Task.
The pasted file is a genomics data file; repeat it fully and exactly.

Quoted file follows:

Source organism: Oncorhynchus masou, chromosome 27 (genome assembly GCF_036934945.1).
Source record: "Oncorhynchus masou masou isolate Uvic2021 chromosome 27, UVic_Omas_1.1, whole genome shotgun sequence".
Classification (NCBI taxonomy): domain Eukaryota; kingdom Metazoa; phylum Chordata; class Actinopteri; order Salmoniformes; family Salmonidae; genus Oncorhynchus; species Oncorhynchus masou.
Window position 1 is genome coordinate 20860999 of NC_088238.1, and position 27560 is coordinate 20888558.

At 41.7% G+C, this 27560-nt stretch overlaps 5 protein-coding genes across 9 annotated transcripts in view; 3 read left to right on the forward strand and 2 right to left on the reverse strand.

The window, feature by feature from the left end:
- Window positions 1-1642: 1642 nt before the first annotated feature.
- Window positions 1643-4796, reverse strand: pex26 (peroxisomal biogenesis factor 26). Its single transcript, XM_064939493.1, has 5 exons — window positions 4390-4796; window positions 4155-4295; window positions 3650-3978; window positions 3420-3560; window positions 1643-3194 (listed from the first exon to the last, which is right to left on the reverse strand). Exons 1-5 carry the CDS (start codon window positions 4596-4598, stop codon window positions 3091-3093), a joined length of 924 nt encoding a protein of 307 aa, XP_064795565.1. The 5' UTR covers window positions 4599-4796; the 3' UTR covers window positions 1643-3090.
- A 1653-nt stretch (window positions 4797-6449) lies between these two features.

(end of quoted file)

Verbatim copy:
Source organism: Oncorhynchus masou, chromosome 27 (genome assembly GCF_036934945.1).
Source record: "Oncorhynchus masou masou isolate Uvic2021 chromosome 27, UVic_Omas_1.1, whole genome shotgun sequence".
Classification (NCBI taxonomy): domain Eukaryota; kingdom Metazoa; phylum Chordata; class Actinopteri; order Salmoniformes; family Salmonidae; genus Oncorhynchus; species Oncorhynchus masou.
Window position 1 is genome coordinate 20860999 of NC_088238.1, and position 27560 is coordinate 20888558.

At 41.7% G+C, this 27560-nt stretch overlaps 5 protein-coding genes across 9 annotated transcripts in view; 3 read left to right on the forward strand and 2 right to left on the reverse strand.

The window, feature by feature from the left end:
- Window positions 1-1642: 1642 nt before the first annotated feature.
- Window positions 1643-4796, reverse strand: pex26 (peroxisomal biogenesis factor 26). Its single transcript, XM_064939493.1, has 5 exons — window positions 4390-4796; window positions 4155-4295; window positions 3650-3978; window positions 3420-3560; window positions 1643-3194 (listed from the first exon to the last, which is right to left on the reverse strand). Exons 1-5 carry the CDS (start codon window positions 4596-4598, stop codon window positions 3091-3093), a joined length of 924 nt encoding a protein of 307 aa, XP_064795565.1. The 5' UTR covers window positions 4599-4796; the 3' UTR covers window positions 1643-3090.
- A 1653-nt stretch (window positions 4797-6449) lies between these two features.